Maxim has been mentioned as both a potential acquisition target and a potential acquirer. Bloomberg reported in January 2016 that TI and ADI each investigated an acquisition of Maxim, but each company decided the price was too high. EE Times revealed in August that Maxim was in the bidding for Intersil before Renesas closed the deal.

What will the analog rankings look like when 2016 is over? TI will certainly remain number one with over $8 billion in analog revenue. ADI will move up to number two with over $4 billion in revenue including LTC. The ADI and LTC merger will not be completed until 2017, but we have combined their revenues in 2016 for comparison. Infineon and Skyworks should be three and four, but there is a chance Skyworks could pass Infineon. Maxim and NXP should remain six and seven. ON will add over $300 million in analog revenue with the Fairchild acquisition and move up from number nine to number eight. However, ON will not pass anybody, just move up one with elimination of LTC. Renesas will add over $500 million in analog revenue with the Intersil acquisition and move up from number 10 to number 9 (Renesas and Intersil are combined for comparison in 2016 even though the deal will not be complete until 2017).

The ADI and LTC combination will open up a spot in the top 10 in 2016. That spot should be taken by MediaTek, which added about $400 million in analog revenue with the acquisition of Richtek Technology in October 2015.

Intersil: the remnants of semiconductor pioneers.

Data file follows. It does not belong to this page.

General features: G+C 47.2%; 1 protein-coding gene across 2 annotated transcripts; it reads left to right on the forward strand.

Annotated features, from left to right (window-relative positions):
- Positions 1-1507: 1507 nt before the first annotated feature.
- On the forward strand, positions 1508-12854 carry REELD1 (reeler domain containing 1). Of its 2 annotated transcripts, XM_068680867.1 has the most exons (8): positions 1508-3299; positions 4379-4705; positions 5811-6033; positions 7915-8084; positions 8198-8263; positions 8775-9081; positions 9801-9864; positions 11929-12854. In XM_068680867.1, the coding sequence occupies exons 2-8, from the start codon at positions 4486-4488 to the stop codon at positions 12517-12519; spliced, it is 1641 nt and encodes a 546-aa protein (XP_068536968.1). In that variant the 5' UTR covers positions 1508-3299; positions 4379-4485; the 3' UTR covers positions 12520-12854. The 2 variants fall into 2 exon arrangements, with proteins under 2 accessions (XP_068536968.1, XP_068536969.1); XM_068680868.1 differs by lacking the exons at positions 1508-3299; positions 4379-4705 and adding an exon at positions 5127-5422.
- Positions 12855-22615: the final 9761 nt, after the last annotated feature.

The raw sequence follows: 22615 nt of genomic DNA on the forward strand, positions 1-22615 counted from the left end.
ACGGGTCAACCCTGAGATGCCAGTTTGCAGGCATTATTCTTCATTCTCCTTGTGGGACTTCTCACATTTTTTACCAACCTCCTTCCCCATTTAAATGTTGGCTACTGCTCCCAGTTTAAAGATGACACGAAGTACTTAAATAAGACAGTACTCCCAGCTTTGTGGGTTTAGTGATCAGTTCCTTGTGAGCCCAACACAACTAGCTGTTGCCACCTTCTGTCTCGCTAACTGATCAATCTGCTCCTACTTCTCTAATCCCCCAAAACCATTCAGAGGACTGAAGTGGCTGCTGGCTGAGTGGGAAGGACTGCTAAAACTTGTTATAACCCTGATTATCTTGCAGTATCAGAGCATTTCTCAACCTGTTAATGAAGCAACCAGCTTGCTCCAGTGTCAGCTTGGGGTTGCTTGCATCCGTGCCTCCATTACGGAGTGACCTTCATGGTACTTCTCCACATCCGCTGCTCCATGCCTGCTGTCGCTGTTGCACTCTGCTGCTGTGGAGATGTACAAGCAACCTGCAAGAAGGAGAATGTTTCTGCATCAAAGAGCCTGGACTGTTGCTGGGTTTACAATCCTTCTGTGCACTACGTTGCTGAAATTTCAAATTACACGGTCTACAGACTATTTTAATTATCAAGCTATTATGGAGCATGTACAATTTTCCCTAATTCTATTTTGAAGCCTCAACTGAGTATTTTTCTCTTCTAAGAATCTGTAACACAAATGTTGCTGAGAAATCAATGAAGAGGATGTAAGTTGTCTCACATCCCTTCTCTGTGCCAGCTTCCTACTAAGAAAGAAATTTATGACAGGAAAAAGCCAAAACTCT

The proposed acquisition of Intersil by Renesas will lead to the further disappearance of two pioneers in the semiconductor industry. Intersil was formed in 1999 when Harris Corporation spun off its semiconductor business. Harris had previously purchased the General Electric (GE) semiconductor business in 1988. The GE semiconductor business included RCA Solid State, which GE purchased from RCA in 1986. Harris began its semiconductor operation in 1967 with the purchase of Radiation Inc. Also in 1967 the original Intersil was founded by Jean Hoerni, one of the founders of Fairchild and the inventor of the planar process. GE bought Intersil in 1981. The Intersil name was revived with the 1999 spinoff from Harris.

GE and RCA were early leaders in semiconductors. GE was one of the original licensees of the AT&T transistor patent and RCA was an early licensee. The two companies also did significant semiconductor research on their own. The history of early GE and RCA research is detailed in the excellent Transistor History website created by Mark P D Burgess.

GE and RCA were leaders in consumer electronics and primarily used many of their semiconductors internally. They also sold on the merchant market. GE was a major supplier of discrete semiconductors in the 1960s. RCA was a top ten merchant semiconductor supplier in the mid-1970s.

After the Intersil acquisition, Renesas Electronics will contain the remnants of five companies which began semiconductor research in the 1940s and 1950s: GE, RCA, NEC, Hitachi and Mitsubishi.